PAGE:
One of the biggest hurdles to sewing and drafting your own patterns is the lack of instructions, cutting layouts, fabric yardages (meterages), and notions lists one relies on when working with commercial patterns. Many sewists I know have their own sewing “styles” and don’t bother much with pattern instructions.
I like to start with stabilizing- necklines, shoulders, arm curves, etc. This time I used a wide, sturdy fusible knit. It is light enough to allow the fabric to drape, but will provide a stable support for the shoulder buttons and buttonholes.
To keep the line of stitching straight, I aligned the folded edge of the pleat with a mark on my throat plate and stitched rather than relying on my shaky chalk line. Once I reached the “pleat” area, I broke the thread and basted the pleat closed.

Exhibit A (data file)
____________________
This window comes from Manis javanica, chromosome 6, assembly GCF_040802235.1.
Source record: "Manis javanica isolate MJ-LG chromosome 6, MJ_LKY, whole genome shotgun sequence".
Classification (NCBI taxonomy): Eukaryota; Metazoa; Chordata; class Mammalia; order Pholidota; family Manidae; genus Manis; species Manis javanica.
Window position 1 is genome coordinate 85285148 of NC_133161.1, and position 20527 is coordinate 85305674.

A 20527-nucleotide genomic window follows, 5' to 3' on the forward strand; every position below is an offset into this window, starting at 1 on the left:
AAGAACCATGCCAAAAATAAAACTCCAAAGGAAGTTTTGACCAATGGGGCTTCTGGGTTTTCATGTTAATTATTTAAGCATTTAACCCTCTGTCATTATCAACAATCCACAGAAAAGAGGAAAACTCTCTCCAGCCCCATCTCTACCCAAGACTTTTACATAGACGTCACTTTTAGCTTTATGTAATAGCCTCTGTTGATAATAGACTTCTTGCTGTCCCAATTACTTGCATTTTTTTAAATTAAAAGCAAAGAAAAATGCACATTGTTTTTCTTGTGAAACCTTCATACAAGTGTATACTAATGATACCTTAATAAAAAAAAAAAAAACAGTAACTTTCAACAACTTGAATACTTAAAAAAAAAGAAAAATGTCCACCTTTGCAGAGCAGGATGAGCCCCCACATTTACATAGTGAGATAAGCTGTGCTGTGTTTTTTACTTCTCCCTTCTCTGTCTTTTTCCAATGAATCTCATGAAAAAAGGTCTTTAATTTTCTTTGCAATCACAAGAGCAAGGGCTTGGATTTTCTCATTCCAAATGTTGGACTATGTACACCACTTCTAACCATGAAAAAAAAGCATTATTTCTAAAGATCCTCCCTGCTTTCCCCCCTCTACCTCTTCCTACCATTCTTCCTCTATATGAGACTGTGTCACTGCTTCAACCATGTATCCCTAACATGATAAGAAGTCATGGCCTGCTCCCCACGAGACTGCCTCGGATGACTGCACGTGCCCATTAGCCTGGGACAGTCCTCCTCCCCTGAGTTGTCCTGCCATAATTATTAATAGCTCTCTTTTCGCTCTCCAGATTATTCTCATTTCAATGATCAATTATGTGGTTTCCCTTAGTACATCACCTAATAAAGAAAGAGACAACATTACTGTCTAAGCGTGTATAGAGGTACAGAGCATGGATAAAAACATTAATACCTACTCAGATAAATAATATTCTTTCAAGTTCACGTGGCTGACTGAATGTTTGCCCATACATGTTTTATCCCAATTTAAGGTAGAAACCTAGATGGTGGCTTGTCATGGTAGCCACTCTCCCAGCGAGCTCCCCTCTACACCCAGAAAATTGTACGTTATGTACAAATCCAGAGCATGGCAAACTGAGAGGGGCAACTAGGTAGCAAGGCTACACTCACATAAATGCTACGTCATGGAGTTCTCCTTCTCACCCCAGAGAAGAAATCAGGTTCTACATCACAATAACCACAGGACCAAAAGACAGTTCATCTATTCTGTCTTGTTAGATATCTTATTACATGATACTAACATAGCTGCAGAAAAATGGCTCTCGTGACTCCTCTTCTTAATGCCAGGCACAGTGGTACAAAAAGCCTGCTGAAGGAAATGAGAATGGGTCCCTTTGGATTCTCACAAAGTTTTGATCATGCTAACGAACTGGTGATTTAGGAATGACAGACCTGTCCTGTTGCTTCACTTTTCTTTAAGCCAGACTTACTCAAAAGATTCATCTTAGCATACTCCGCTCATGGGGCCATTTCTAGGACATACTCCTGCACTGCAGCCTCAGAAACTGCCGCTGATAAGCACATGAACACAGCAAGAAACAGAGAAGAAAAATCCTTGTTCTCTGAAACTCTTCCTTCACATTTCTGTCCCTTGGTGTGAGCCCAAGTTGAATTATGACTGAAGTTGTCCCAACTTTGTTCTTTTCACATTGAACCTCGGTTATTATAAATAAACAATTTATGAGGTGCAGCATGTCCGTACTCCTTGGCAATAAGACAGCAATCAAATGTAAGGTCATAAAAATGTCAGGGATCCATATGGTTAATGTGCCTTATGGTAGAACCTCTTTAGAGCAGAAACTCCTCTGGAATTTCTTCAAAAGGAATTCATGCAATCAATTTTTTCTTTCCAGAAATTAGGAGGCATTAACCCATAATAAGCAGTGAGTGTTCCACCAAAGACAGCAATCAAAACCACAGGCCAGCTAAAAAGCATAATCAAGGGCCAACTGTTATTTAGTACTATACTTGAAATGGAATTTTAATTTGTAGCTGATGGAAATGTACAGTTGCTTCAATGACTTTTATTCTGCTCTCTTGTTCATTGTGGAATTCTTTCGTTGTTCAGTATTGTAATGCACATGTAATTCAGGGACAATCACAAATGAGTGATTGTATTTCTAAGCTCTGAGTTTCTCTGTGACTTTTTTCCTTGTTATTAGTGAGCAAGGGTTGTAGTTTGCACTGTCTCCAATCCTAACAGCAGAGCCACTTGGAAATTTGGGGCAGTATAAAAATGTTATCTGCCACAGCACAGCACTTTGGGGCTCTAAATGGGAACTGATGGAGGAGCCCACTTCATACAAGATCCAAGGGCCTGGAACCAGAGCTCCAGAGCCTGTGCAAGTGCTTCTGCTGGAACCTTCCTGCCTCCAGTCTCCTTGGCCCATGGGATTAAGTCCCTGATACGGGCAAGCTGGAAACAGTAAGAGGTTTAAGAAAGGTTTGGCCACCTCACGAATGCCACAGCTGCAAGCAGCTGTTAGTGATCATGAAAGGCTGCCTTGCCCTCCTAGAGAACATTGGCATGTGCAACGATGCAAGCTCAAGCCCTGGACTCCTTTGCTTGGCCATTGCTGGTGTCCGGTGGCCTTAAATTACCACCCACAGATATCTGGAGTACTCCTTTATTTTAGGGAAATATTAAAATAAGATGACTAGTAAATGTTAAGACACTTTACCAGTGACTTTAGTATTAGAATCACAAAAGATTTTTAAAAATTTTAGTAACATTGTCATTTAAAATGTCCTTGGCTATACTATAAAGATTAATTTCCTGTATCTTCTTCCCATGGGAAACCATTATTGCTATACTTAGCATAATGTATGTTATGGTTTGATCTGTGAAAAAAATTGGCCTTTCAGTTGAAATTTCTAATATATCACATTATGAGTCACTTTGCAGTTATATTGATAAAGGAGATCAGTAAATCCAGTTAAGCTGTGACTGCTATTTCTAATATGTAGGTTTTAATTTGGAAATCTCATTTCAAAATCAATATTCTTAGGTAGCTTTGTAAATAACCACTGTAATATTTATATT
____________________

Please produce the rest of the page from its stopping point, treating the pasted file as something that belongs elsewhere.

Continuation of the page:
Then I stitched the inside folded edge of the pleat on each side to keep the pleat sharp while wearing. I top-stitched the back seam above the pleat to keep the fabric where I pressed it. Check out my post on perfectionism for a similar approach to a back pleat on a jacket.
Turn and press, no more time to sew today!
Do you usually put garments together in a certain way, regardless of the pattern instructions? Do you carefully read each pattern thrice before starting a project? Somewhere in between?
Many, many thanks to Amy for helping me revive my blogspot blog and set up a re-direct. I do apologize for any trouble that caused! If you’re looking for a particular post, the search is located in the top right corner. I haven’t gotten rid of anything.
Tomorrow, I’ll announce the winners of the giveaway!